This is a collection of photos of Melbourne public sculptures and their maquettes. Maquette is an arty French word for a ‘model’ from when French was the language of art (now the language of contemporary art is any language that you speak). They are made in a variety of media from wood, wax, clay or anything other inexpensive media that works for the sculptor.
Sculptors make them as visual sketches for themselves but they are also used to get commissions for sculptures. The sculptural equivalent of architectural models. The City of Melbourne has a small collection of these maquettes in their storage, as have the Arts Centre, that were submissions for sculpture commissions.
These models are made directly by the sculptor whereas the full-scale version may be the work of both sculptor, assistants and other fabricators. The models for bronze sculptures are made out of bees wax and multiple bronze editions of these scale models are sometimes made.
Louis Laumen’s Pastor Sir Doug and Lady Gladys Nicholls Memorial (aka Dungala Wamayirr) was originally design to be on opposite sides of each and to be on a higher plinth. Here they are along with James White’s Edmund Fitzgibbon Memorial, along with another unknown statue (possibly Peter Corlett’s John Cain but on a plinth).
The maquettes for familiar public sculptures were on a couple of shelves, there were racks of paintings and even a couple of street art pieces (recent acquisitions from the Andy Mac collection auction) in the storage at the City of Melbourne Art and Heritage Collection. I was looking around on a tour with Melbourne Open House 2012 – the only opportunity that a member of the public has to see this archive of the city’s history.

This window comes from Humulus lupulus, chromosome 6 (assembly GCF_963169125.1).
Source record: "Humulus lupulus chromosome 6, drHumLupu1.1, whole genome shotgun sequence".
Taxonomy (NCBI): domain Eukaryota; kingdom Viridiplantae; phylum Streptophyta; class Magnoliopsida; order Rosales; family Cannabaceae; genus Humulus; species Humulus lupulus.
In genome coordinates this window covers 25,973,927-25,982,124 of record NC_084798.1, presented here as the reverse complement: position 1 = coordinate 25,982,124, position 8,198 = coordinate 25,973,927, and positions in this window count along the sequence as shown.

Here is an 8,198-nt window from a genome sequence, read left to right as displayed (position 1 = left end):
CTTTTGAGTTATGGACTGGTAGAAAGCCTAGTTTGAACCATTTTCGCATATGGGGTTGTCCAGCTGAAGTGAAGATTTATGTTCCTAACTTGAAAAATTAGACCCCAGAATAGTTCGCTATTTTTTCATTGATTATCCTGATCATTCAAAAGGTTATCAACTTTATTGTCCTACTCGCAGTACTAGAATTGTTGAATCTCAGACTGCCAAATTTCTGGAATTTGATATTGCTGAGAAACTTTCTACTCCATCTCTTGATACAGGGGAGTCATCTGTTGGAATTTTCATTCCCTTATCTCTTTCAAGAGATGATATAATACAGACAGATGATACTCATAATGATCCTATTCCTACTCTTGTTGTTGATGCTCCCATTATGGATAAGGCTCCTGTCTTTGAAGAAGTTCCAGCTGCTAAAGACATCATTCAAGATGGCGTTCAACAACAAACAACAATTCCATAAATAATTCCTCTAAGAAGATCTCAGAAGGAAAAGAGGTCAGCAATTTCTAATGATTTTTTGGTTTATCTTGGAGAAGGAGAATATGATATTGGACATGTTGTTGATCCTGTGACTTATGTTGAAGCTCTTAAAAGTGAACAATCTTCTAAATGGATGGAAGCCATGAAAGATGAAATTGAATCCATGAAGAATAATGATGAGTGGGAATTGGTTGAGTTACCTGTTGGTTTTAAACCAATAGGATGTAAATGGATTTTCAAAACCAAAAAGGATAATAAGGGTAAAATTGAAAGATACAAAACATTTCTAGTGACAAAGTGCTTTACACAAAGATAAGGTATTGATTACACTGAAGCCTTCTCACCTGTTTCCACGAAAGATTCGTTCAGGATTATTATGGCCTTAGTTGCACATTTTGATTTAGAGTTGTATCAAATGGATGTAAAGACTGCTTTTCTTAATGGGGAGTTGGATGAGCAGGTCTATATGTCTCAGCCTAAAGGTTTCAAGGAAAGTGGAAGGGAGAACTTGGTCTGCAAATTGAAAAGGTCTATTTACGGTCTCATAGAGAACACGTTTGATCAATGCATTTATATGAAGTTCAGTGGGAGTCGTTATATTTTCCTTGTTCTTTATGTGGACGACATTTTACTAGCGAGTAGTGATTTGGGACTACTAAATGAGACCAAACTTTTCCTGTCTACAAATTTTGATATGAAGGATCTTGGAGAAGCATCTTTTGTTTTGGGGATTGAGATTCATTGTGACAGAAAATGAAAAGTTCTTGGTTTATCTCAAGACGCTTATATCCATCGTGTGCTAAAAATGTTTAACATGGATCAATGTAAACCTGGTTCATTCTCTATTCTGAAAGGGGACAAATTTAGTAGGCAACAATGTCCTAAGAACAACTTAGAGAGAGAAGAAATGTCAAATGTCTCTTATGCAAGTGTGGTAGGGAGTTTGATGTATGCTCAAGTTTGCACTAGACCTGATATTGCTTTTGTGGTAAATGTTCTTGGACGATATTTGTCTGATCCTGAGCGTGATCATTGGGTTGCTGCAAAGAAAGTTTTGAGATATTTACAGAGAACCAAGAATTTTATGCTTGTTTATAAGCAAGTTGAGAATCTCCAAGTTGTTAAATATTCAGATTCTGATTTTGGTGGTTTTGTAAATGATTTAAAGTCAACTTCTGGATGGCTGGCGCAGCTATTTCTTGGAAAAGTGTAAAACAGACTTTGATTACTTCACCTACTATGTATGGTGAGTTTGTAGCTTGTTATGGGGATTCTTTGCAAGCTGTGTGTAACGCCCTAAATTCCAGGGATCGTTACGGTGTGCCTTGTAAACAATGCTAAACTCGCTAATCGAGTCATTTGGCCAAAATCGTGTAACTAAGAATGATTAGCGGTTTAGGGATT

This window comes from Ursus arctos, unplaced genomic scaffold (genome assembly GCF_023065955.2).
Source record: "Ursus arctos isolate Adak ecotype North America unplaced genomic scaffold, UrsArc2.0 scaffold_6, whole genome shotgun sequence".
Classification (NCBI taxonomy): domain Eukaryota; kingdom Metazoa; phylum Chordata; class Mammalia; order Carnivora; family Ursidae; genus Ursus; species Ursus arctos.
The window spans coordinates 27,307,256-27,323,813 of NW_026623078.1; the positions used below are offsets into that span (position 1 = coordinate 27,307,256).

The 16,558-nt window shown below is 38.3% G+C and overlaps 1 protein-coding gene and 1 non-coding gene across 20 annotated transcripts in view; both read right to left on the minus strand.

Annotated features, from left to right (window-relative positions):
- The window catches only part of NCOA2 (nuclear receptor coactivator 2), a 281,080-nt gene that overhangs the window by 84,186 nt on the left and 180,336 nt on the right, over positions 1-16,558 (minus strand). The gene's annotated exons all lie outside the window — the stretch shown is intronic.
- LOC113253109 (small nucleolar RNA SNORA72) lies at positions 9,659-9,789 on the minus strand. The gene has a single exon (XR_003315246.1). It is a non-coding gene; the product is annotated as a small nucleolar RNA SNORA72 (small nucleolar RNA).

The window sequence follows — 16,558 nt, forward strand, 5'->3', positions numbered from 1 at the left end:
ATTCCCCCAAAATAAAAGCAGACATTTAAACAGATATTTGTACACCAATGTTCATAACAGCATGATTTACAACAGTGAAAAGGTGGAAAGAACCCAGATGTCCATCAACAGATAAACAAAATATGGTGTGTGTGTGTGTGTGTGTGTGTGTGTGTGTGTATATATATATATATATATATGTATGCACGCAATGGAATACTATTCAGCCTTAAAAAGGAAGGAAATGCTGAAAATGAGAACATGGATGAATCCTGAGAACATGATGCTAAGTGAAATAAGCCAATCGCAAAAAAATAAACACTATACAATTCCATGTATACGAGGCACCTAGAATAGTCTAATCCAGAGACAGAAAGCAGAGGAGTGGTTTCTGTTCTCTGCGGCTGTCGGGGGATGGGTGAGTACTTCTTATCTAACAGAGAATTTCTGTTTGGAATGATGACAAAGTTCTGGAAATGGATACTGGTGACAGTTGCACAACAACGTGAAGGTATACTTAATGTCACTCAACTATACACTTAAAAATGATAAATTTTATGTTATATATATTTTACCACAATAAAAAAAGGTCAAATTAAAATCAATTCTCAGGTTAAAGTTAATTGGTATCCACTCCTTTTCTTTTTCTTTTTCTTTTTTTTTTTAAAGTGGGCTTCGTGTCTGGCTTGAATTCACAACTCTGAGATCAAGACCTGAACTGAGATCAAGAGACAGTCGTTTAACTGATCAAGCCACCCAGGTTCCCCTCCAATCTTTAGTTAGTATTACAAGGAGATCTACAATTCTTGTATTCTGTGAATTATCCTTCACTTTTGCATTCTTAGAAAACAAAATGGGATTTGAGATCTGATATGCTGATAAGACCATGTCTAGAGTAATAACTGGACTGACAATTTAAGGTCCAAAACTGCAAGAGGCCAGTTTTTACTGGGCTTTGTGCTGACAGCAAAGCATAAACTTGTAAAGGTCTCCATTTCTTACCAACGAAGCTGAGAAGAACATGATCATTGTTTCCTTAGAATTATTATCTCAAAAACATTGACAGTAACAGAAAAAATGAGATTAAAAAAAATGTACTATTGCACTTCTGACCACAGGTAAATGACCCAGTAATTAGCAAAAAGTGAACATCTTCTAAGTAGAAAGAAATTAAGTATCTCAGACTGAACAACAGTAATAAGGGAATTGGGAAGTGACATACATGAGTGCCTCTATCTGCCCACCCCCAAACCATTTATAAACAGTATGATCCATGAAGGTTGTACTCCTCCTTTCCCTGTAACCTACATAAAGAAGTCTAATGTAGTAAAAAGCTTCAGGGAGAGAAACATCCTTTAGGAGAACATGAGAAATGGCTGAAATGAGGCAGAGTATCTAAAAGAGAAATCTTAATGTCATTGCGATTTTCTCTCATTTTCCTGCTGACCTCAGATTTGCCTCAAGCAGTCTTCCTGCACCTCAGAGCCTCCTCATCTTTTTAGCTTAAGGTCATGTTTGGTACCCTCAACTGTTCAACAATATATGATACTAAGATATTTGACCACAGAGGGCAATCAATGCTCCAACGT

Maquettes for Fiona Clarke and Ken McKean’s Eel Trap and Pamela Irving’s Larry Latrobe
“Where are the sculptures?” I asked at the end of the tour. I had expected to see a couple of old marble sculpture in bad repair, as Melbourne’s gardens were reportedly full of copies of classical sculpture.
“We don’t have any in storage.”
Further interrogation followed as I had read a report in the Melbourne Weekly Times about the two busts of Dante and Marconi that are in storage. They are going to the new Italian Culture Museum. There were bits of another sculpture but apart from that there was nothing in storage, it was all out on public display.
The sculptures that are no longer visible in the city are owned and stored by organizations other than the City of Melbourne. I assume that Docklands has a separate storage where they are keeping the recently dismantled “Shoal Fly By” by Melbourne-based architect/artist partnership, Cat Macleod and Michael Bellemo that was located on Harbour Esplanade. The dock footing where the sculpture stood was unsafe and the sculpture was removed earlier this year.
Michael Meszaros sculpture “Distant Conversations” 1992 (also known as “the Telstra figures”) is no longer in the Telstra building. “In October 2009, Telstra decided after 17 years they were going to dismantle Michael Meszaros’ ‘Distant Conversations’ in order to install a Telstra shop. Needless to say the artist was distraught. Mr Meszaros sort legal advise and with the help of lawyer Dr. Mark Williams was able to save his work under the recognition of artists’ moral rights legislation. After negotiating with Telstra for a reasonable outcome Mr Meszaros was eventually able to secure a buyer for the artwork who agreed to remove, store and eventually relocate the work which is valued at over $1million.” (Public Art Around the World)
What ever happened to the de Kooning sculpture that used to stand in front of the Art Centre? What sculptures in Melbourne do you remember that aren’t there any more?